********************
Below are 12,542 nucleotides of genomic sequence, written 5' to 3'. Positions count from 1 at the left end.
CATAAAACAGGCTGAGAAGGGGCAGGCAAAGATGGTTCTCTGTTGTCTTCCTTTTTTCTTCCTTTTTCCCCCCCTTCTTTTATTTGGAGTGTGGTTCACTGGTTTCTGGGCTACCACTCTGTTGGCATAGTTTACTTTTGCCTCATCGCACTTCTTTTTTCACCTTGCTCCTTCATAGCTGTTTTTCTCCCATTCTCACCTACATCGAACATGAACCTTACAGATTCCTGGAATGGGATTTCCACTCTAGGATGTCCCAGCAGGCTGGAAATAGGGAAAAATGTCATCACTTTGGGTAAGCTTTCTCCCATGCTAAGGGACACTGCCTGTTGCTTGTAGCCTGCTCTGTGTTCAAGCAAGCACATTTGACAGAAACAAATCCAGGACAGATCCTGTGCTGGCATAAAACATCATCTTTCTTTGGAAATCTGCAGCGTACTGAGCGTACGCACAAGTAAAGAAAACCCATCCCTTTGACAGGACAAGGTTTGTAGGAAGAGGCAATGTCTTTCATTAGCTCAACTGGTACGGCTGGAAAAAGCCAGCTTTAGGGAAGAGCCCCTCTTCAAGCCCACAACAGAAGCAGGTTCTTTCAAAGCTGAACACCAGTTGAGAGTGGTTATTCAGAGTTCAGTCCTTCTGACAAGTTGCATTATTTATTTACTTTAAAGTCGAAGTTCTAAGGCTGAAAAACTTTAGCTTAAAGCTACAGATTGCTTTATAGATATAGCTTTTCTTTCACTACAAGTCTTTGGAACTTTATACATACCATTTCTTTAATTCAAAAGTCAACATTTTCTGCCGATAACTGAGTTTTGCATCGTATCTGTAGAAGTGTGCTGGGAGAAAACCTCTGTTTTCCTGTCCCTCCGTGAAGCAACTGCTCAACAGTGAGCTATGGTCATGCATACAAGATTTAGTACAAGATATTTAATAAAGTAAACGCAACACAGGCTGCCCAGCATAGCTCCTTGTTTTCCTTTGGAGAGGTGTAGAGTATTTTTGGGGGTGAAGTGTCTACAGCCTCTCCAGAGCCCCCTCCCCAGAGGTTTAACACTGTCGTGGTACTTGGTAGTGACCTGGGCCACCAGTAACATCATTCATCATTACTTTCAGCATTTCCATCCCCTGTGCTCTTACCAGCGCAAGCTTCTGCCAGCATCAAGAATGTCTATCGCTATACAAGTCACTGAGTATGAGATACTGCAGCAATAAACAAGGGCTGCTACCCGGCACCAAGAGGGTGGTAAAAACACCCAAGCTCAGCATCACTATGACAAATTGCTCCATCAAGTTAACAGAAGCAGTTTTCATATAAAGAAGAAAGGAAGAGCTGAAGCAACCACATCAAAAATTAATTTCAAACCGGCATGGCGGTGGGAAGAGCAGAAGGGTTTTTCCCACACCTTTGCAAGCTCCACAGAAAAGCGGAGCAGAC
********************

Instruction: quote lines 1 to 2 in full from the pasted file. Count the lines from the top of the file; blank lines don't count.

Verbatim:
Below are 12,542 nucleotides of genomic sequence, written 5' to 3'. Positions count from 1 at the left end.
CATAAAACAGGCTGAGAAGGGGCAGGCAAAGATGGTTCTCTGTTGTCTTCCTTTTTTCTTCCTTTTTCCCCCCCTTCTTTTATTTGGAGTGTGGTTCACTGGTTTCTGGGCTACCACTCTGTTGGCATAGTTTACTTTTGCCTCATCGCACTTCTTTTTTCACCTTGCTCCTTCATAGCTGTTTTTCTCCCATTCTCACCTACATCGAACATGAACCTTACAGATTCCTGGAATGGGATTTCCACTCTAGGATGTCCCAGCAGGCTGGAAATAGGGAAAAATGTCATCACTTTGGGTAAGCTTTCTCCCATGCTAAGGGACACTGCCTGTTGCTTGTAGCCTGCTCTGTGTTCAAGCAAGCACATTTGACAGAAACAAATCCAGGACAGATCCTGTGCTGGCATAAAACATCATCTTTCTTTGGAAATCTGCAGCGTACTGAGCGTACGCACAAGTAAAGAAAACCCATCCCTTTGACAGGACAAGGTTTGTAGGAAGAGGCAATGTCTTTCATTAGCTCAACTGGTACGGCTGGAAAAAGCCAGCTTTAGGGAAGAGCCCCTCTTCAAGCCCACAACAGAAGCAGGTTCTTTCAAAGCTGAACACCAGTTGAGAGTGGTTATTCAGAGTTCAGTCCTTCTGACAAGTTGCATTATTTATTTACTTTAAAGTCGAAGTTCTAAGGCTGAAAAACTTTAGCTTAAAGCTACAGATTGCTTTATAGATATAGCTTTTCTTTCACTACAAGTCTTTGGAACTTTATACATACCATTTCTTTAATTCAAAAGTCAACATTTTCTGCCGATAACTGAGTTTTGCATCGTATCTGTAGAAGTGTGCTGGGAGAAAACCTCTGTTTTCCTGTCCCTCCGTGAAGCAACTGCTCAACAGTGAGCTATGGTCATGCATACAAGATTTAGTACAAGATATTTAATAAAGTAAACGCAACACAGGCTGCCCAGCATAGCTCCTTGTTTTCCTTTGGAGAGGTGTAGAGTATTTTTGGGGGTGAAGTGTCTACAGCCTCTCCAGAGCCCCCTCCCCAGAGGTTTAACACTGTCGTGGTACTTGGTAGTGACCTGGGCCACCAGTAACATCATTCATCATTACTTTCAGCATTTCCATCCCCTGTGCTCTTACCAGCGCAAGCTTCTGCCAGCATCAAGAATGTCTATCGCTATACAAGTCACTGAGTATGAGATACTGCAGCAATAAACAAGGGCTGCTACCCGGCACCAAGAGGGTGGTAAAAACACCCAAGCTCAGCATCACTATGACAAATTGCTCCATCAAGTTAACAGAAGCAGTTTTCATATAAAGAAGAAAGGAAGAGCTGAAGCAACCACATCAAAAATTAATTTCAAACCGGCATGGCGGTGGGAAGAGCAGAAGGGTTTTTCCCACACCTTTGCAAGCTCCACAGAAAAGCGGAGCAGAC